ESOP Litigation Waning Due to Better Economy, Dudenhoeffer Decision



Employee stock ownership plans, which are retirement plans that invest primarily in employer stock, have had to contend with fewer lawsuits in the past year. 

Every year the National Center for Employee Ownership updates its employer stock litigation review (ESOP and 401(k) Plan Employer Stock Litigation Review 1990–2016). According to the report, over the last 12 months, only 21 new cases involving ESOPs reached the courts, by far the fewest in recent years. Of the 21 cases, 17 have dealt specifically with ESOPs, but only a few provided significant new guidance. Most dealt with legally non-controversial issues, such as distributions errors, attempts to set up ESOPs in companies with just one or two participants and other administrative matters. (See related story, Employer Stock Plan Litigation Slows; Decisions Favoring Defendants). 

Corey Rosen, cofounder and senior staff member of the organization, said the decline in litigation comes in part from the last several years of a strong stock market, giving participants less reason to litigate. In addition, the Supreme Court decision Fifth Third v. Dudenhoeffer (U.S., June 25, 2014) replaced the long-standing presumption of prudence rule with a new set of pleading standards requiring plaintiffs to allege that there were “special circumstances” requiring fiduciaries to recognize on the basis of public information that the market was over- or undervaluing the stock or, based on nonpublic information, the fiduciaries should have taken an alternative action that would not violate securities laws and would not do more harm than good. “These standards are proving very difficult for plaintiffs to meet because, in effect, they have to show that fiduciaries should have been able to outguess the market,” Rosen said. 

Seventh Circuit ESOP Friendly

However, in August the U.S. Court of Appeals for the Seventh Circuit in Allen v. GreatBanc Trust Co., No. 15-3569 (7th Cir. Aug. 25, 2016) expressly rejected applying the more stringent standard adopted in Dudenhoeffer. The ESOP participants accused GreatBanc of failing to conduct an independent assessment of the value of the stock and relying instead on an interested party's number. That was sufficient to support an inference that GreatBanc breached its fiduciary duties under ERISA, the court said in allowing the proposed class action to go forward. 

In another recent Seventh Circuit case, the appeals court found that the CEO of Alliance Holdings Inc. must indemnify the ESOP trustees for millions in compensatory damages (Chesemore v. Fenkell, No. 14-3181, 14-3215, 15-3740 (7th Cir. July 21, 2016)). The court affirmed the district court's decision that awarded more than $17 million to participants in the Trachte Building Systems Inc. ESOP whose accounts were wiped out following a failed ESOP spinoff. The appeals court said that ERISA allows a court to order indemnification among co-fiduciaries as an equitable remedy.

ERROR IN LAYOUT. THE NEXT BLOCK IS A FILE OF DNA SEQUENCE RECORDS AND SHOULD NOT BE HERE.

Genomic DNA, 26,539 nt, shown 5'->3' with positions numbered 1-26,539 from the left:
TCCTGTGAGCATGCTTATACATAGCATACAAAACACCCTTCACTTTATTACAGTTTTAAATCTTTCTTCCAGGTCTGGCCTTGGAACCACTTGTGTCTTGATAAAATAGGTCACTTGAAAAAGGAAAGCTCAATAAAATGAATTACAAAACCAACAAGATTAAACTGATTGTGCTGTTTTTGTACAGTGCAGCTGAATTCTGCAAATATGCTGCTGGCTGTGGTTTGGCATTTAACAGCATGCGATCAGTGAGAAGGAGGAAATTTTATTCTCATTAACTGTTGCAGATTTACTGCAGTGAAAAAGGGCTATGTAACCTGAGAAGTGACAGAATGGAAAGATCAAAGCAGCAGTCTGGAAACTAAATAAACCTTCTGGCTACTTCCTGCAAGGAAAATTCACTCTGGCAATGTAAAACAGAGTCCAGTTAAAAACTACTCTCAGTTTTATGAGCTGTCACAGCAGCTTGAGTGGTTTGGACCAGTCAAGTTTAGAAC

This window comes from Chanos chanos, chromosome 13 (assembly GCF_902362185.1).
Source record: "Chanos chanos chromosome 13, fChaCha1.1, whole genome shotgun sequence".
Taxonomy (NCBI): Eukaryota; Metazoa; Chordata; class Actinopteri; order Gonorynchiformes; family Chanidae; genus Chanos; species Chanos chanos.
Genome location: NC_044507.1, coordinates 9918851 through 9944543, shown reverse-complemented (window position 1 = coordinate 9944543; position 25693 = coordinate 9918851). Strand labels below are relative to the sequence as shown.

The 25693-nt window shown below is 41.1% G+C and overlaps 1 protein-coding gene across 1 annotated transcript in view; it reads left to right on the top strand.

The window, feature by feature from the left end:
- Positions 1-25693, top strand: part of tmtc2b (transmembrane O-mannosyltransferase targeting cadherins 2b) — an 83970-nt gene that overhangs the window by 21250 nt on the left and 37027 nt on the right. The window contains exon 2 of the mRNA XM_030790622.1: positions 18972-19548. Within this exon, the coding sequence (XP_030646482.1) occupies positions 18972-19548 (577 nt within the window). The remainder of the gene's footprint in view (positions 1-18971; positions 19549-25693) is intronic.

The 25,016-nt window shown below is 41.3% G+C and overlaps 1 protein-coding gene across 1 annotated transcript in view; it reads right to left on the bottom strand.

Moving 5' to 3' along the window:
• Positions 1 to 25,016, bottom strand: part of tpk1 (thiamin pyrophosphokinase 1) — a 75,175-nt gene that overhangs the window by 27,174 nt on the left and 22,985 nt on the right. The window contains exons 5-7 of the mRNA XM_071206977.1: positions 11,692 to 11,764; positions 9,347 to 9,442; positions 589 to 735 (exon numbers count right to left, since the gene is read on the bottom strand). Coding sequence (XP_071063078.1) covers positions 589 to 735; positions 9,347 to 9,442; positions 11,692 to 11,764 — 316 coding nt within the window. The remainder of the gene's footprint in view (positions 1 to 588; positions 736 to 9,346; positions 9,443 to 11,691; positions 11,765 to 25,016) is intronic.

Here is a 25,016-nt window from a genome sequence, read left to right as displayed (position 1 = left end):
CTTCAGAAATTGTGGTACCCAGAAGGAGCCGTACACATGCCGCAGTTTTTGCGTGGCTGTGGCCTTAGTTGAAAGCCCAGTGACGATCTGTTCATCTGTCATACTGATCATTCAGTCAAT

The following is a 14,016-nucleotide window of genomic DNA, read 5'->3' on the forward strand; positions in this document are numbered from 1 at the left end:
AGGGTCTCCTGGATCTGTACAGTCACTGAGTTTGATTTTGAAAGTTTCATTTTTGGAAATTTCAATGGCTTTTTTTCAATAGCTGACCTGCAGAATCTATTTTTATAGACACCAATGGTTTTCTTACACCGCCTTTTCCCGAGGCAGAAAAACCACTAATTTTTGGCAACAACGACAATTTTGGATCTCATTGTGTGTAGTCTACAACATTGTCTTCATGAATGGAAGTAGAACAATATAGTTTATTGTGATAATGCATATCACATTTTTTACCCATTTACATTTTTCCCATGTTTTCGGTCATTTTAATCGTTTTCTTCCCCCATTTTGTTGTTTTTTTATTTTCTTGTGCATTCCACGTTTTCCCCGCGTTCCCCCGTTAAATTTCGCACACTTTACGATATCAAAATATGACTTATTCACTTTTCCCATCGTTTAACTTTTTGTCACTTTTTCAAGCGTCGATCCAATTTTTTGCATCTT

Malpractice Suit Involving ESOPs

A recent malpractice lawsuit involving ESOPs was finally resolved when the U.S. District Court for the Southern District of Ohio ruled for McDermott Will & Emery LLP, finding no reliable evidence with which to calculate damages (Antioch Co. Litig. Tr. v. McDermott Will & Emery LLP, No. 3:09-cv-00218-TSB (S.D. Ohio Aug. 25, 2016)). (See related story, McDermott Cleared of Malpractice in Employer Stock Saga). 

According to the seven-year dispute, spearheaded by a litigation trust established to pursue the company's claims, the ESOP transaction caused a now-defunct scrapbooking company to take on nearly $200 million in additional debt, which led concerned employees to leave the company and take with them promissory notes for their interests in the ESOP—promissory notes that ultimately went unpaid. The lawsuit claimed that McDermott should have known that the ESOP transaction could give rise to liability under federal tax and benefits laws and should have provided better legal advice. 

Bloomberg BNA is offering two opportunities to learn more about ESOPs: The live event "Introduction to ESOPs,"  Sept. 14, at Bloomberg LP in New York ( and the webinar “Employee Stock Ownership Plans: Succession Strategy & Market Advantage," Oct. 25,  ( 

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